Are they correct in saying that? As things are at the moment it is hard to say they aren’t. It is hard for big business to argue that they only want the EU for its expanded, but much depressed, market.

The modern supposedly progressive left has been seduced by the powers-that-be in the EU into thinking the EU to be a socially progressive organisation too. Recent events in Greece, for example, are shaking that view. That needs  to be shaken  some more. A first step would be to get them to actually discuss the problem. We might well think the election of Syriza in Greece, with its band of ex-Maoists, ex- Trotskyites, ex-Communists would be a topic of interest for them. Not so. They are shell-shocked into silence at the moment. The main Labour websites have nothing at all to say on that.

Anyone believing in a united Europe, as many of our EU advocates clearly do, should feel as passionately about unemployed young people in Spain or poverty in Greece as they do about it in the UK. The progressive left  say they like everything about the current level of EU integration, and like the EU as it is. If they ever remember to make a critical comment, it is not because they wish to change anything or intend to vote against any of its measures.

If the UK today had ultra high levels of youth unemployment as the south of the EU currently suffers,  the progressives would never let anyone hear the end of it. Rightly so. There would be marches  from the most depressed areas to London to demand some action.

If the UK had Greek levels of unemployment, and a Greek cost of living crisis which has depressed average real incomes by almost a quarter since 2007, again we would not hear the end of it, as the ‘progressives’ would rightly think it completely unacceptable. If the unemployment in Greece or Spain had been brought about by a right wing military coup, again there would be uproar. So why is it that these people who believe in pan European solidarity have nothing to say about the scandal of poverty and joblessness in large areas of Euroland? Why are they not insisting on new policies for the EU?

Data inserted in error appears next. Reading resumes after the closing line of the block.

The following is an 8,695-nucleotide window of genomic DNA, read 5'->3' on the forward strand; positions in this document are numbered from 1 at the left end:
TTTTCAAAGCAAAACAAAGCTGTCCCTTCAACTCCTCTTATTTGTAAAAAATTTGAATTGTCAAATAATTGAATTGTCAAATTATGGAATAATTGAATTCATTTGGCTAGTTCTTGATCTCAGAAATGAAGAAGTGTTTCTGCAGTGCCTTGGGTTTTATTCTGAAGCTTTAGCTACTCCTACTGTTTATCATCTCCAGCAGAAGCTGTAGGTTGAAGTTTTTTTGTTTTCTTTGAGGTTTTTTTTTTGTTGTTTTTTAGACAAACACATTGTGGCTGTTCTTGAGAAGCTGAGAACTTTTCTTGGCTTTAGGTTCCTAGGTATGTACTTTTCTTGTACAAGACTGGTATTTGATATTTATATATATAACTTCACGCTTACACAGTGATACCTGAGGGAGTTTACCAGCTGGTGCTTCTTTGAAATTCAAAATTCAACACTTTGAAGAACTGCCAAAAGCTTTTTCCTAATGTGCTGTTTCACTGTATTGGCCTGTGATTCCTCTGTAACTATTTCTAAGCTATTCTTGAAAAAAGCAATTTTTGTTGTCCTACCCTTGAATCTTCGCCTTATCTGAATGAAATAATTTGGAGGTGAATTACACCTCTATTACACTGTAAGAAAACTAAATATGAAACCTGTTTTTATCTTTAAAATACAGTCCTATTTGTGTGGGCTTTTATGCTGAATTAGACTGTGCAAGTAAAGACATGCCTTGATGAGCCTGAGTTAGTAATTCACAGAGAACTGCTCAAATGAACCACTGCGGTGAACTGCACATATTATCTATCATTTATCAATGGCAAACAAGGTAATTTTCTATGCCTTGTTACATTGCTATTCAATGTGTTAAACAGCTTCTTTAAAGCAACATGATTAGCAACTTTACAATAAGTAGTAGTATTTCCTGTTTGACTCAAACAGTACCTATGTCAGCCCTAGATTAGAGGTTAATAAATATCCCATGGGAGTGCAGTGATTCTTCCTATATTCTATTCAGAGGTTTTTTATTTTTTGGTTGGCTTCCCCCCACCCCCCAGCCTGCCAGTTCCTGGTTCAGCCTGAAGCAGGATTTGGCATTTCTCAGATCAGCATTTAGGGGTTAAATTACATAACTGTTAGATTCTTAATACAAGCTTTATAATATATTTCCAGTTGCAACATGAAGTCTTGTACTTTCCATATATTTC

Now’s a good time to be saying something about that in connection with the EU referendum. The British left needs to discuss more than the UK’s membership of the EU. It needs to discuss the EU itself too.

How to win and lose elections. (2)

There’s been a lot of navel gazing in British Labour circles recently about what went wrong last week and what needs to be done to prevent a re-occurrence next time. Presumably in about five years time. The arguments are pretty much along the same lines as the last time that Labour suffered an unexpected election defeat. Naturally, those on the right want to move more to the right. Those on the left want to move more to the left. Those in the middle think a new personality might do the trick.

Who’s right? Let’s just stand back and look at the numbers. According to my calculations the Tories received about 24% support from the electorate in the 7th May 2015 UK elections. Labour about 20% support. That’s including those who didn’t vote. So to win government, next time, Labour need to get at least another 5%. If they are positive, and were prepared to really go for it, they could aim for another 10%. If they achieved that they’d be back big-time.

So what’s the best way to do that? Let’s leave the politics out of it as much as possible and just think in pragmatic terms. Do they try to persuade nearly half, or a quarter if we allow for the same reduction in the Tory vote, of those who voted Tory this time to switch sides? I could be wrong, but I don’t think that’s ever going to work. I know a good few Tories and I can’t think of a single one who would ever vote Labour, even if the Labour Party were offering the most Tory of policies and had a picture of Maggie Thatcher on the front cover of their next manifesto. Of course, if the party did that they would jeopardise their own core vote. That’s never a good idea.

I’d say the same would be true in the USA too. Both the Democrats and Republicans would expect only limited success if either moved towards the other politically. Probably it wouldn’t be enough to make a real difference. It could well be counterproductive and would naturally give more justification to those who were disillusioned with the lack of political choices that were on offer. They’d choose to do other things, rather than becoming involved in the election and would be less likely to make the effort to vote. This argument probably wouldn’t apply to Australia which has compulsory voting – the Aussies are quite unusual in that respect.